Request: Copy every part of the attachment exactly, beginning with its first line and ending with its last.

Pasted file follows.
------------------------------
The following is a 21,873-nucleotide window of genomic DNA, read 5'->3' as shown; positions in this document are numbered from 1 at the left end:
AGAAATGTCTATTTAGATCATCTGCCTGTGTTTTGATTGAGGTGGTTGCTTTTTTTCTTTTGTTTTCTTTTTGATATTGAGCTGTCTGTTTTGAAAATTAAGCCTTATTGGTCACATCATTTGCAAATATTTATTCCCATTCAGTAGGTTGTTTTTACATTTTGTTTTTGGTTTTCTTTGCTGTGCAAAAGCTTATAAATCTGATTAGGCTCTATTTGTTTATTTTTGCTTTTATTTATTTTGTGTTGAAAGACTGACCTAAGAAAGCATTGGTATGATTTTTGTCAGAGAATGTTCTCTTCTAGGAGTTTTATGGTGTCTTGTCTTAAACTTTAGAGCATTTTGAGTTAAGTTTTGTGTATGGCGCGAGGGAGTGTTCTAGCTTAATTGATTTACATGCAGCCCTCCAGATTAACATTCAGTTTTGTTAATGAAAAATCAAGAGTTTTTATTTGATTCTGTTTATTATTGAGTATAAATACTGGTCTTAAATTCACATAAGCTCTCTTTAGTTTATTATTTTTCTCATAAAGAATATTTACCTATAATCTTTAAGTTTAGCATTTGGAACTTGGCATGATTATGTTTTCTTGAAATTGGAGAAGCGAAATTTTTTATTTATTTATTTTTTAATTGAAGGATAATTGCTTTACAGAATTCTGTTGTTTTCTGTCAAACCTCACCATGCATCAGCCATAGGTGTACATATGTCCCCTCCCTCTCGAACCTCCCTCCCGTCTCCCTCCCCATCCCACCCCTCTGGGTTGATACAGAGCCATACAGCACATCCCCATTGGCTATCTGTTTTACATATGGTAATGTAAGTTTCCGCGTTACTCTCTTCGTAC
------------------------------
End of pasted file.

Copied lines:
The following is a 21,873-nucleotide window of genomic DNA, read 5'->3' as shown; positions in this document are numbered from 1 at the left end:
AGAAATGTCTATTTAGATCATCTGCCTGTGTTTTGATTGAGGTGGTTGCTTTTTTTCTTTTGTTTTCTTTTTGATATTGAGCTGTCTGTTTTGAAAATTAAGCCTTATTGGTCACATCATTTGCAAATATTTATTCCCATTCAGTAGGTTGTTTTTACATTTTGTTTTTGGTTTTCTTTGCTGTGCAAAAGCTTATAAATCTGATTAGGCTCTATTTGTTTATTTTTGCTTTTATTTATTTTGTGTTGAAAGACTGACCTAAGAAAGCATTGGTATGATTTTTGTCAGAGAATGTTCTCTTCTAGGAGTTTTATGGTGTCTTGTCTTAAACTTTAGAGCATTTTGAGTTAAGTTTTGTGTATGGCGCGAGGGAGTGTTCTAGCTTAATTGATTTACATGCAGCCCTCCAGATTAACATTCAGTTTTGTTAATGAAAAATCAAGAGTTTTTATTTGATTCTGTTTATTATTGAGTATAAATACTGGTCTTAAATTCACATAAGCTCTCTTTAGTTTATTATTTTTCTCATAAAGAATATTTACCTATAATCTTTAAGTTTAGCATTTGGAACTTGGCATGATTATGTTTTCTTGAAATTGGAGAAGCGAAATTTTTTATTTATTTATTTTTTAATTGAAGGATAATTGCTTTACAGAATTCTGTTGTTTTCTGTCAAACCTCACCATGCATCAGCCATAGGTGTACATATGTCCCCTCCCTCTCGAACCTCCCTCCCGTCTCCCTCCCCATCCCACCCCTCTGGGTTGATACAGAGCCATACAGCACATCCCCATTGGCTATCTGTTTTACATATGGTAATGTAAGTTTCCGCGTTACTCTCTTCGTAC